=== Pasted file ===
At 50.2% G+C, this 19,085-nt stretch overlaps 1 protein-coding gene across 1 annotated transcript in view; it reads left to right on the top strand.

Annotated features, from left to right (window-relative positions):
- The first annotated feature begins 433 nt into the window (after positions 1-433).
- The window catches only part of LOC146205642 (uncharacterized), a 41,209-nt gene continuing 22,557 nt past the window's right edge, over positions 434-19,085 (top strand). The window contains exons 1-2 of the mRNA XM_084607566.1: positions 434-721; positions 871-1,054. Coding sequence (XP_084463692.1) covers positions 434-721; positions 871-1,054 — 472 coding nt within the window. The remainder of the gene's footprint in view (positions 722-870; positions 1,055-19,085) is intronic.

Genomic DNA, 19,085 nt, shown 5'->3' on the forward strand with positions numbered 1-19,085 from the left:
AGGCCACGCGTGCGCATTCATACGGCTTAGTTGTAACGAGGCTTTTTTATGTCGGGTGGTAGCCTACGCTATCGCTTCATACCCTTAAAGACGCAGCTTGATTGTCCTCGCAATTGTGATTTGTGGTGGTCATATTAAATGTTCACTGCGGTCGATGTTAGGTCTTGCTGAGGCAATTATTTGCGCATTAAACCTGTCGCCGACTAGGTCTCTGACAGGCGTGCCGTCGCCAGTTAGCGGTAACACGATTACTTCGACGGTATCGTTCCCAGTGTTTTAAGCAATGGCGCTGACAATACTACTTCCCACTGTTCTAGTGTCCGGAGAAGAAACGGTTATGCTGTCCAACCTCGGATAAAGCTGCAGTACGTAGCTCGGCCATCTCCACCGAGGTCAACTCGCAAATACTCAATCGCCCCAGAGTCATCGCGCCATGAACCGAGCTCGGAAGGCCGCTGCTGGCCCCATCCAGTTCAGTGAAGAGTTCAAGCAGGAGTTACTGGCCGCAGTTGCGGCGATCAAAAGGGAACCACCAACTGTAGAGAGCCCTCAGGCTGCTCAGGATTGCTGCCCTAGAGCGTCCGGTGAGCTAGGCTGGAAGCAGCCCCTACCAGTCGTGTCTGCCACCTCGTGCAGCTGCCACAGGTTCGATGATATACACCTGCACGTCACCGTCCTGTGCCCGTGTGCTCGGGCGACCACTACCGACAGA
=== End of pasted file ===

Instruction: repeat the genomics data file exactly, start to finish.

At 50.2% G+C, this 19,085-nt stretch overlaps 1 protein-coding gene across 1 annotated transcript in view; it reads left to right on the top strand.

Annotated features, from left to right (window-relative positions):
- The first annotated feature begins 433 nt into the window (after positions 1-433).
- The window catches only part of LOC146205642 (uncharacterized), a 41,209-nt gene continuing 22,557 nt past the window's right edge, over positions 434-19,085 (top strand). The window contains exons 1-2 of the mRNA XM_084607566.1: positions 434-721; positions 871-1,054. Coding sequence (XP_084463692.1) covers positions 434-721; positions 871-1,054 — 472 coding nt within the window. The remainder of the gene's footprint in view (positions 722-870; positions 1,055-19,085) is intronic.

Genomic DNA, 19,085 nt, shown 5'->3' on the forward strand with positions numbered 1-19,085 from the left:
AGGCCACGCGTGCGCATTCATACGGCTTAGTTGTAACGAGGCTTTTTTATGTCGGGTGGTAGCCTACGCTATCGCTTCATACCCTTAAAGACGCAGCTTGATTGTCCTCGCAATTGTGATTTGTGGTGGTCATATTAAATGTTCACTGCGGTCGATGTTAGGTCTTGCTGAGGCAATTATTTGCGCATTAAACCTGTCGCCGACTAGGTCTCTGACAGGCGTGCCGTCGCCAGTTAGCGGTAACACGATTACTTCGACGGTATCGTTCCCAGTGTTTTAAGCAATGGCGCTGACAATACTACTTCCCACTGTTCTAGTGTCCGGAGAAGAAACGGTTATGCTGTCCAACCTCGGATAAAGCTGCAGTACGTAGCTCGGCCATCTCCACCGAGGTCAACTCGCAAATACTCAATCGCCCCAGAGTCATCGCGCCATGAACCGAGCTCGGAAGGCCGCTGCTGGCCCCATCCAGTTCAGTGAAGAGTTCAAGCAGGAGTTACTGGCCGCAGTTGCGGCGATCAAAAGGGAACCACCAACTGTAGAGAGCCCTCAGGCTGCTCAGGATTGCTGCCCTAGAGCGTCCGGTGAGCTAGGCTGGAAGCAGCCCCTACCAGTCGTGTCTGCCACCTCGTGCAGCTGCCACAGGTTCGATGATATACACCTGCACGTCACCGTCCTGTGCCCGTGTGCTCGGGCGACCACTACCGACAGA